Proposed budget for Indian Health Services won't treat Native American patients equally

Proposed budget for Indian Health Services won't treat Native American patients equally
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Early treaties with the federal government were generally done in good faith by both tribal nations and the emerging United States. But by the mid 1800s, treaties more often than not were Bad Acts and Bad Paper, explicitly designed to deceive tribal nations and remove their lands, reflected in the boundaries of present day Indian Country.

This shift in policy was one of the first in the complex history of relationships between the various tribal nations and the United States government, documented by periods of autonomy and self-determination, assimilation and termination. As result of these of interactions between the United States government and tribal nations, a unique federal trust responsibility was established.

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In many treaties, the U.S. Government identified health services as part of its ongoing debt to tribal nations as part of the payment for their lands. The fulfillment of this obligation is enshrined by acts of Congress, and clearly mandate that health care disparities between Native Americans and the general U.S. population are to be eliminated. This duty is entrusted largely to the Indian Health Service (IHS).

 

A small federal agency, IHS serves 2.2 million Native Americans  across 36 states, mostly in small rural clinics and hospitals. The IHS has been in chronic crisis with ongoing high vacancy rates and turnover for doctors, as well as horrific lapses in quality of care. In these deeply rural settings, IHS is often the only health-care provider present, and can fall short in the service it should provide.

However, it is arguable that the IHS has been set up to fail. Federal Congressional leaders who correctly lambast IHS for performance lapses also support severe underfunding for the Agency. The IHS budget faces severe staffing challenges and spends on average only $3,332 per capita on each patient, compared to a national average of $9,207.

Congress should not be surprised that their funding shortfalls have had predictable results. While the executive and legislative branches debate the chicken-and-egg aspect of IHS budget and performance, these are but different federal silos passing the buck back and forth rather than being accountable to uphold federal treaty trust obligations.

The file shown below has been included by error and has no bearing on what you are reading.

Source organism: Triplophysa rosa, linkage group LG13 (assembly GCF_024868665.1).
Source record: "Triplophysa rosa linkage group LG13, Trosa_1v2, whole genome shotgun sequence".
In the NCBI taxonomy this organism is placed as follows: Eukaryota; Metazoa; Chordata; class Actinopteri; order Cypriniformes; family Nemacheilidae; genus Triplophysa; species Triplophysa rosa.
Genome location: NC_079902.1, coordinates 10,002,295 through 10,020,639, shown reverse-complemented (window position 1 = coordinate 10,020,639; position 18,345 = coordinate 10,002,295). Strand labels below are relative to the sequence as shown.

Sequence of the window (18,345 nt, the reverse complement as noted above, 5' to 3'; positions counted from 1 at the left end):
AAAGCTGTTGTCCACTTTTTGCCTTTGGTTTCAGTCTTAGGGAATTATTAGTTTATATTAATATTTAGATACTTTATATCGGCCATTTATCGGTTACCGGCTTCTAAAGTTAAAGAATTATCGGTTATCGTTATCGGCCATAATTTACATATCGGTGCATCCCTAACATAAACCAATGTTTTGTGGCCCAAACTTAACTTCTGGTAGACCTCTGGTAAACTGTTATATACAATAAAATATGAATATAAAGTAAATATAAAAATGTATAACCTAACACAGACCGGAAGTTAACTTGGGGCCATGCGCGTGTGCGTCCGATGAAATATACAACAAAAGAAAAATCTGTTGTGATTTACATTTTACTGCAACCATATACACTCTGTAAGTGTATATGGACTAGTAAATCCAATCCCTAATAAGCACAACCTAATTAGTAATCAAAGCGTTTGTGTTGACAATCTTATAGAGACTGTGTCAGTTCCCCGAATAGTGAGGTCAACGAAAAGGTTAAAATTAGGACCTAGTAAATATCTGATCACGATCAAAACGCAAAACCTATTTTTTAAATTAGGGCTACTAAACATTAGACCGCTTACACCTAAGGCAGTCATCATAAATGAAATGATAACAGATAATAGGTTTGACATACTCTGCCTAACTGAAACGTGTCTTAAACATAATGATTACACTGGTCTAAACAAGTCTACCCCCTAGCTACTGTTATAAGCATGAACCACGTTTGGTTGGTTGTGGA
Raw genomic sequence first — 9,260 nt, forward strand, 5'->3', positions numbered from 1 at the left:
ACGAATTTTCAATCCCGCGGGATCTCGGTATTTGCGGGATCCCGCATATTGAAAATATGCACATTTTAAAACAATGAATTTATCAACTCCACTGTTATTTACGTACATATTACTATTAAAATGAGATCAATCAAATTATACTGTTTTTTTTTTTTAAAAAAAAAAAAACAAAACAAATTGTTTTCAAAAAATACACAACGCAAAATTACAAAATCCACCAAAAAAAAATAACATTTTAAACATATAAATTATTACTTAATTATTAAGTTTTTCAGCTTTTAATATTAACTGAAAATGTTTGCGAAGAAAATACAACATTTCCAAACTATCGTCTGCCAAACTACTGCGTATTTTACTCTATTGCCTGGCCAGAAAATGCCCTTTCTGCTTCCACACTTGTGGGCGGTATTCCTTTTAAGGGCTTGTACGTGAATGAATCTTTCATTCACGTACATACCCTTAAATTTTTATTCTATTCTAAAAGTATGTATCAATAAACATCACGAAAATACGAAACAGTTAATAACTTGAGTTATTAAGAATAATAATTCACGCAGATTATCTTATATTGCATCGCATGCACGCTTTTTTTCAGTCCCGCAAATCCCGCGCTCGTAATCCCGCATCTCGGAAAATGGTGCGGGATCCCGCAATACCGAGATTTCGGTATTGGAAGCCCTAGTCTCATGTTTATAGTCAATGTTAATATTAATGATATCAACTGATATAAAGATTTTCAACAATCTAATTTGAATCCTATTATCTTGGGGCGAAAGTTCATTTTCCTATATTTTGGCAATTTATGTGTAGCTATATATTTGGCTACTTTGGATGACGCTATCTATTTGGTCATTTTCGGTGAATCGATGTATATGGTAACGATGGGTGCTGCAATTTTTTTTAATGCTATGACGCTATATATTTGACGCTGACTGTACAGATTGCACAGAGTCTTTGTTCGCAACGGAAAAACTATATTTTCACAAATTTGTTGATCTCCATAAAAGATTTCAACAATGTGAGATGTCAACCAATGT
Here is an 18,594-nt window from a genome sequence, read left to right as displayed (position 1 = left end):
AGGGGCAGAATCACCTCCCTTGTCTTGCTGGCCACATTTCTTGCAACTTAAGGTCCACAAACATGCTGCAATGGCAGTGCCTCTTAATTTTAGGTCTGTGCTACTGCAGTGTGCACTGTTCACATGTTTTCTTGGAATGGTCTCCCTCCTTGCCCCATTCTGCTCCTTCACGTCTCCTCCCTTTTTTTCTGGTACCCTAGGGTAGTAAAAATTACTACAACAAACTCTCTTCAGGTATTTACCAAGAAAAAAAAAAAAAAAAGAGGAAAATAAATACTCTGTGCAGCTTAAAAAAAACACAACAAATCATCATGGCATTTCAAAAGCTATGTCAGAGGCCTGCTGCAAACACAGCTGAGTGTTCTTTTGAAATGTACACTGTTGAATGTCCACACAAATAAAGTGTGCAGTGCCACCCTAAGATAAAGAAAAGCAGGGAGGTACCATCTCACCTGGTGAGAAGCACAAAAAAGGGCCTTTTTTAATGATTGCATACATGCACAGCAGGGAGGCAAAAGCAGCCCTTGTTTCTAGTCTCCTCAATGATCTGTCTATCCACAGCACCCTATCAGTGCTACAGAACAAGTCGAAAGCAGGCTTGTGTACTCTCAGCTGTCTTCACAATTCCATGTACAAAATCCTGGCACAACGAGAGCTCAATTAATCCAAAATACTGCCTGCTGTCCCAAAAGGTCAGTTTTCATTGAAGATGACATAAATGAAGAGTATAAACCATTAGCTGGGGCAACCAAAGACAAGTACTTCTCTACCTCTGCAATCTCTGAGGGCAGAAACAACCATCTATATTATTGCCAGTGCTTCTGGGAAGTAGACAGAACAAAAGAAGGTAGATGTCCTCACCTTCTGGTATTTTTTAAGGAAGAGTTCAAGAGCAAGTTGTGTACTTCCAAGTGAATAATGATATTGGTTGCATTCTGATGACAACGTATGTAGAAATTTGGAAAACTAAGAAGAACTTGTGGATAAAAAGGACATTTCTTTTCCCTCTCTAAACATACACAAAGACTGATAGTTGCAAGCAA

The IHS National Tribal Budget Formulation Workgroup is tasked with making recommendations to the Indian Health Service on Tribal budget priorities every year. Since fiscal year 2010, the work group has made requests to fully fund the IHS over a 10-12 year time period — based on documented need.

There is no defensible reason as to why patients within the IHS still have less than half the per capita health spending of the general U.S. population to address the health inequities that have been repeatedly documented by data and presented to Congress. “Tribal self-governance is a model that must be supported and expanded. We cannot as a country fulfill a federal trust relationship based on failed economic policies, stifled by bureaucratic regulation and broken promises…” Senator Lisa MurkowskiLisa Ann MurkowskiMurkowski says she’ll wait until Ford testifies before making decision on Kavanaugh Alaska gov, lieutenant gov come out against Kavanaugh The Memo: Tide turns on Kavanaugh MORE, May 25, 2015.

As a benchmark, compare another agency that provides direct medical care with a population that has a special relationship with the federal government. The 2018 Veterans Administration (VA) has a medical budget of about $86 billion, more than 14 times that of IHS (The VA serves a population about four times greater than IHS). The VA budget for information technology alone ($4.1 billion) is two-thirds the total budget of IHS ($6.1 billion).

There are reasons for optimism. IHS has long been shifting its stance from “for Native Americans” to “by Native Americans,” as an increasing proportion of health care facilities move from federally operated programs to tribal self-governance. Indeed, large tribally-run health systems in Alaska and Oklahoma could provide lessons learned to many private sector peers.

The president’s fiscal 2019 federal budget proposes an overall increase to the IHS budget of 8 percent over fiscal 2018 continuing resolution but eliminates key public health programs.

The proposed budget is not one that brings Native American patients to equality; not even close.  Congress must commit to the National Tribal Budget Formulation’s recommendation to get IHS up to full funding over a 12-year period and not wait another year to move IHS to equitable funding, which should be a national goal driven not by guilt, but by honor.

Jessica Leston, MPH works for Northwest Portland Area Indian Health Board (NPAIHB) as the HCV/HIV clinical programs manager. She has worked for tribal health services for 14 years.